As a fitness professional, you want your clients to see results from all their hard work. That is where proper nutrition and nutrient timing come into play. In this article we will discuss the importance of nutrient timing in each stage of a training session.
- Gain an understanding of nutrient timing and how it relates to performance.
- Be able to explain the connection between nutrient timing and improved athletic performance, including recovery.
- Summarize sources of whole food nutrition for each stage of exercise.
We have all heard the saying “you are what you eat” but what about “you are when you eat?” It is just as important to consider timing as it is type of food when training. There is no one-size-fits-all solution for everyone—what works for me may or may not work for you, even if we are training in the same type of sport. That’s because there are many factors to consider, such as the frequency, duration and intensity of your workout, as well as personal constitution, preference and even time of day you’re training.
What is Nutrient Timing?
Nutrient timing is the art (and science) of consuming the right nutrients at the right time relative to your workout. By fueling properly before, during, and after their training session, nutrient timing can help all athletes, whatever their discipline may be, with their performance, and recovery.
Pre-workout Nutrient Needs
Focus, endurance, and energy hinge on pre-workout fuel—help your clients perform at their best by helping them plan strategically how they’ll fuel before their workouts. If your client is training with you later in the day, they have time to consume a meal 1 to 3 hours prior to their session. They will want to consume a small meal consisting of all the macronutrients; carbohydrates, fats and protein. Ideally, this meal would satiate them but be easy enough to digest that they will have digested most, if not all of it, by the time they meet with you. A simple suggestion for a pre-workout meal is a natural nut butter and banana sandwich on sprouted whole grain toast, or hummus and vegetables.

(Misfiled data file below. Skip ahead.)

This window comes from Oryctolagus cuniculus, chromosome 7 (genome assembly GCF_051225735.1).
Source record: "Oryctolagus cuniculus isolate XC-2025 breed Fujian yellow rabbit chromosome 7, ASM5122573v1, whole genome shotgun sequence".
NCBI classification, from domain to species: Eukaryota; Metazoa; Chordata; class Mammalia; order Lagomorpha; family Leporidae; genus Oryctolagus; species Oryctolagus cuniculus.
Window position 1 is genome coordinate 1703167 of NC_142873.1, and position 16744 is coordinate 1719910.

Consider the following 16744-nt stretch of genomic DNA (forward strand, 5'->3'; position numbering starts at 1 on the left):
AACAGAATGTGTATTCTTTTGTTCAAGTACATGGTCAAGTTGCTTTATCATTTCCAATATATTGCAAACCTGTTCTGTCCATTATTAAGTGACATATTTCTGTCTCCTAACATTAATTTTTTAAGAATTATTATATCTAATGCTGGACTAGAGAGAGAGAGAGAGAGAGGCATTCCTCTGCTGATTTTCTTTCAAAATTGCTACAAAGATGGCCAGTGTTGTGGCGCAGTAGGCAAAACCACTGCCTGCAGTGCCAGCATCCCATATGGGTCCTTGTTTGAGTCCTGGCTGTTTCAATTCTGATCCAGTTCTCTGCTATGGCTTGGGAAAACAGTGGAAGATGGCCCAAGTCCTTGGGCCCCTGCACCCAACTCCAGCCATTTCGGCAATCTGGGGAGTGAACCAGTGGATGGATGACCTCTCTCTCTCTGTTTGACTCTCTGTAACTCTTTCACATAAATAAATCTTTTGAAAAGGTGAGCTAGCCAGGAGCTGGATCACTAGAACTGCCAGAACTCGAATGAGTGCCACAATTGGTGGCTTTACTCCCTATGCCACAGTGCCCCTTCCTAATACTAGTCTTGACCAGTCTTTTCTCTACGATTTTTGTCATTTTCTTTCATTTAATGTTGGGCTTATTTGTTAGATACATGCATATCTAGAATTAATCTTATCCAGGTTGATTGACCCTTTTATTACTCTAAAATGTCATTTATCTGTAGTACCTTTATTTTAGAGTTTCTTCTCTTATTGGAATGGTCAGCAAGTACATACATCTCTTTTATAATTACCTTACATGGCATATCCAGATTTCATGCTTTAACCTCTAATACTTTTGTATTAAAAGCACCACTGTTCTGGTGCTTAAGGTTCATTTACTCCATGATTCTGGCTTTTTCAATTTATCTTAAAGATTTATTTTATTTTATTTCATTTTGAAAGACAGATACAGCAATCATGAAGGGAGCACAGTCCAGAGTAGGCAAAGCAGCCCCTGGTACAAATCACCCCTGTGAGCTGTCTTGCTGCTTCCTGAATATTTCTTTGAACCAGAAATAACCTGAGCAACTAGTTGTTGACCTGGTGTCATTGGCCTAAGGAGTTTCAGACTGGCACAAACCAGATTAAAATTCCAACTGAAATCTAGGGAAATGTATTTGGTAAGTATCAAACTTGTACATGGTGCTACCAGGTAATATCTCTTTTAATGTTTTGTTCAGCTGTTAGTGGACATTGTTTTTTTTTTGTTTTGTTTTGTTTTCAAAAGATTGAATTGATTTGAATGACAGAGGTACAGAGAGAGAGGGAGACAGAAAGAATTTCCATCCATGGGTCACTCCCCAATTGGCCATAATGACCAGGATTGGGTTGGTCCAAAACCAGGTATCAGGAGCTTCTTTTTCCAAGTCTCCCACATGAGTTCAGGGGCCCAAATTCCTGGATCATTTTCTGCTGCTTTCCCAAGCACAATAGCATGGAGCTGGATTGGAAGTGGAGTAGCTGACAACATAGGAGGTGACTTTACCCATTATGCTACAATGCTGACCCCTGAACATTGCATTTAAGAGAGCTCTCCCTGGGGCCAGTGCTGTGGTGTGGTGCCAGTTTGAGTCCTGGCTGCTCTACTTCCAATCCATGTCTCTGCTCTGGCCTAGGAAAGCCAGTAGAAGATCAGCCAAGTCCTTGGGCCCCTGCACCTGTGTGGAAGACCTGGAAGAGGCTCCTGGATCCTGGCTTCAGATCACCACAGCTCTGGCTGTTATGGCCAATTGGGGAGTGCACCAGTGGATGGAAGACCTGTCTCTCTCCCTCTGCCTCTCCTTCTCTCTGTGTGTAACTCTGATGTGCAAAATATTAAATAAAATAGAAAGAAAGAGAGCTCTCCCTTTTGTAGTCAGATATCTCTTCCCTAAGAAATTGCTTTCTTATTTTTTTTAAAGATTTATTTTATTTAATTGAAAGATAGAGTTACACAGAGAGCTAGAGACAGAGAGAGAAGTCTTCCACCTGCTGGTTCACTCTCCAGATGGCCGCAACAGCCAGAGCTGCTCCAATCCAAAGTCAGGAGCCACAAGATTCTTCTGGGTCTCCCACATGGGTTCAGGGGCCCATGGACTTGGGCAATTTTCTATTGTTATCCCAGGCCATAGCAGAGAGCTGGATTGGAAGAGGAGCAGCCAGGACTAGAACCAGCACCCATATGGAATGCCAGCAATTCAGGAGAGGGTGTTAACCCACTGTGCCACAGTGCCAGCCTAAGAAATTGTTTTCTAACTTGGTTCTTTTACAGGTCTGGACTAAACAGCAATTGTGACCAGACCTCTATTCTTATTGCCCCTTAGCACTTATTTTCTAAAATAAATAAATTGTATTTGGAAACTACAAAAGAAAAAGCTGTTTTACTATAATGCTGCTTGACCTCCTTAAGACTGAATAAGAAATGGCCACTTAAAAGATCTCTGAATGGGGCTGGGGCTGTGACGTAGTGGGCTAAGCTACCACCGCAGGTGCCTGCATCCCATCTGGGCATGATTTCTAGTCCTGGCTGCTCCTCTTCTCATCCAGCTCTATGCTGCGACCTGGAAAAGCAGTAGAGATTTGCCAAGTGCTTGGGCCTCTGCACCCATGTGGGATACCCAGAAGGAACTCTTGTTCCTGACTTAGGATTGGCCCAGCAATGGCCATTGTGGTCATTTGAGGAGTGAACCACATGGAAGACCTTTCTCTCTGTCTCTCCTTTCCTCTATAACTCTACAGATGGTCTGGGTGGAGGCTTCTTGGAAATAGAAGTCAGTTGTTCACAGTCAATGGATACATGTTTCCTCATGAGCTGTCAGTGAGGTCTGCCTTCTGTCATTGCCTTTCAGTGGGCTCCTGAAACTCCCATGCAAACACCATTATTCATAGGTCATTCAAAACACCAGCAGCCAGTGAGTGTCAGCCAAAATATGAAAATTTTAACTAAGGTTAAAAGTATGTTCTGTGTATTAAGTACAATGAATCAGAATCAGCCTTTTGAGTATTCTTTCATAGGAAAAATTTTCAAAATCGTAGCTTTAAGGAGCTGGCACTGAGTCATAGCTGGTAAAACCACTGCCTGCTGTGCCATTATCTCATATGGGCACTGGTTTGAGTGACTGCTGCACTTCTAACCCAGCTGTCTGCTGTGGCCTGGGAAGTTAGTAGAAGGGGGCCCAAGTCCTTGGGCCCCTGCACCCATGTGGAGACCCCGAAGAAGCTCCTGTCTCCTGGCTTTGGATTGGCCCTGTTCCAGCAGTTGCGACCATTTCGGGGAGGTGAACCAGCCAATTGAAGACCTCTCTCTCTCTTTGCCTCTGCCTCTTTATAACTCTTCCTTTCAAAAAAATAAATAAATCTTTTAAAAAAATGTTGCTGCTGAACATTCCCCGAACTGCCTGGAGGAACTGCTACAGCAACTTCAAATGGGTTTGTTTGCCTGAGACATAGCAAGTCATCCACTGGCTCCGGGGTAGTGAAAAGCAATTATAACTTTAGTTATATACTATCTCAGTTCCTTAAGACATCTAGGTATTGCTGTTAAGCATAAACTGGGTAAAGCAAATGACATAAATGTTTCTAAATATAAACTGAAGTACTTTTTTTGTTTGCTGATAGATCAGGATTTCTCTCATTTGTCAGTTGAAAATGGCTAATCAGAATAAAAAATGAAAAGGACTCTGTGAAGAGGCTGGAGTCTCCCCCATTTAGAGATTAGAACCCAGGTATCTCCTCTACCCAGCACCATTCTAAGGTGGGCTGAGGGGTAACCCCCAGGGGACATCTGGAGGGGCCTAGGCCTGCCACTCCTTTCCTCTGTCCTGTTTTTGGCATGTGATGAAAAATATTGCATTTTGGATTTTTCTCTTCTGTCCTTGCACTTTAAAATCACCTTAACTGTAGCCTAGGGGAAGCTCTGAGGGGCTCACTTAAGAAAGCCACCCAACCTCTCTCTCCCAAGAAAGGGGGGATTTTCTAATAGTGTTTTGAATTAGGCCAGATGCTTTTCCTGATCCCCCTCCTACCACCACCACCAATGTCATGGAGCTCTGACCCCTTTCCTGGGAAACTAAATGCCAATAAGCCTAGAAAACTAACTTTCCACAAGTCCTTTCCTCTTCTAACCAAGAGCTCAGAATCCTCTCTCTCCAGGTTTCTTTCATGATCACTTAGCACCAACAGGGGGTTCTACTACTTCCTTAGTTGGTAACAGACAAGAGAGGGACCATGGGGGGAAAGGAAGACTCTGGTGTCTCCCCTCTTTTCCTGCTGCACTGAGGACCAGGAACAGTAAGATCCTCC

20 to 30 minutes before your clients meet you to train, encourage them to eat a light carbohydrate-based snack (Kerksick et al., 2008). This is also helpful for clients who like to work out in the morning. It’s best to stick with simple carbohydrates like a piece of fruit, such as a banana, which is easy to digest and will offer the immediate energy required for the workout. If they don’t have time, or don’t feel like eating beforehand, they may benefit from a drink with a blend of low and high GI carbohydrates for immediate and sustained energy, such as a 100% fruit juice depending on the duration and intensity of the workout.
Mid-workout Nutrient Needs
If your client’s workout is longer than one hour, they need to refuel with carbohydrates to maintain their energy. Consuming 30 to 60 grams of carbohydrate per hour is recommended, depending on the intensity of the activity and the fitness of the athlete (Kerksick et al., 2008).
If they have time—and solid foods agree with their digestive constitution mid-workout—it’s best to consume whole foods, such as a medium-sized piece of fruit (e.g., an apple or banana), and a piece of whole grain spouted toast. If they don’t have time to consume that type of food (or can’t tolerate solid fare on-the-go), a whole food-based endurance gel is another option that can offer ~25 grams of carbohydrates. Depending on their workout and personal preference, they may prefer food or a gel with a blend of low and high GI carbohydrates for quick and sustained energy (Kerksick et al., 2008).
It is also important to replenish fluids during exercise; especially in high temperature or longer duration activities—skip down to the hydration section to learn more.
Post-workout Nutrient Needs
Research supports that a 3:1 to 4:1 ratio of carbohydrates to protein is the most effective combination of macronutrients to support glycogen replenishment immediately post-workout (NCSF, n.d.). This meal or snack is best consumed within 20 minutes of the workout. An example of a snack that meets this ratio to share with your clients could be 1/4 cup nut butter with a medium-sized apple, or 3/4 cup berries.